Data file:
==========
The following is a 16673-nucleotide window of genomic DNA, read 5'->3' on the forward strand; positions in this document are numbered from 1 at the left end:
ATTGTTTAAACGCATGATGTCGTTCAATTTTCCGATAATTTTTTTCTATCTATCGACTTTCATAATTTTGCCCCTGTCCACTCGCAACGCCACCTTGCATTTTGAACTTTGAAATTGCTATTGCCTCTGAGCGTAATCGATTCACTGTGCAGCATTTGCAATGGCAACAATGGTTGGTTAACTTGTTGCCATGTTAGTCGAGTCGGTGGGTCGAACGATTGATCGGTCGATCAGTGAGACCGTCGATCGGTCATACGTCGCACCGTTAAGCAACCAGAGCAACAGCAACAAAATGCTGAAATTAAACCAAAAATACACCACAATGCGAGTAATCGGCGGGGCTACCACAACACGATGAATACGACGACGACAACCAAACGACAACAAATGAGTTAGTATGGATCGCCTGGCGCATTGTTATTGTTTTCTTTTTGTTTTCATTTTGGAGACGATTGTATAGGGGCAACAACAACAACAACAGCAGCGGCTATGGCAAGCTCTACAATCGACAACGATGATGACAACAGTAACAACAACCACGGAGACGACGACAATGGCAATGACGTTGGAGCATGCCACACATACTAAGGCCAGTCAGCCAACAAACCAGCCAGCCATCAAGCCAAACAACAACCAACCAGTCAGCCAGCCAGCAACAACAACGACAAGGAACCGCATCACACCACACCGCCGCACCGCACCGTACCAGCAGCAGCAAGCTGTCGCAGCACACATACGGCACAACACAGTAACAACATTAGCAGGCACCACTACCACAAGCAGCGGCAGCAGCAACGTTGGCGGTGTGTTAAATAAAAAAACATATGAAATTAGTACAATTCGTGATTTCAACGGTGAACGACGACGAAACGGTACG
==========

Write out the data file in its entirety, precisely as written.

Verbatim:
The following is a 16673-nucleotide window of genomic DNA, read 5'->3' on the forward strand; positions in this document are numbered from 1 at the left end:
ATTGTTTAAACGCATGATGTCGTTCAATTTTCCGATAATTTTTTTCTATCTATCGACTTTCATAATTTTGCCCCTGTCCACTCGCAACGCCACCTTGCATTTTGAACTTTGAAATTGCTATTGCCTCTGAGCGTAATCGATTCACTGTGCAGCATTTGCAATGGCAACAATGGTTGGTTAACTTGTTGCCATGTTAGTCGAGTCGGTGGGTCGAACGATTGATCGGTCGATCAGTGAGACCGTCGATCGGTCATACGTCGCACCGTTAAGCAACCAGAGCAACAGCAACAAAATGCTGAAATTAAACCAAAAATACACCACAATGCGAGTAATCGGCGGGGCTACCACAACACGATGAATACGACGACGACAACCAAACGACAACAAATGAGTTAGTATGGATCGCCTGGCGCATTGTTATTGTTTTCTTTTTGTTTTCATTTTGGAGACGATTGTATAGGGGCAACAACAACAACAACAGCAGCGGCTATGGCAAGCTCTACAATCGACAACGATGATGACAACAGTAACAACAACCACGGAGACGACGACAATGGCAATGACGTTGGAGCATGCCACACATACTAAGGCCAGTCAGCCAACAAACCAGCCAGCCATCAAGCCAAACAACAACCAACCAGTCAGCCAGCCAGCAACAACAACGACAAGGAACCGCATCACACCACACCGCCGCACCGCACCGTACCAGCAGCAGCAAGCTGTCGCAGCACACATACGGCACAACACAGTAACAACATTAGCAGGCACCACTACCACAAGCAGCGGCAGCAGCAACGTTGGCGGTGTGTTAAATAAAAAAACATATGAAATTAGTACAATTCGTGATTTCAACGGTGAACGACGACGAAACGGTACG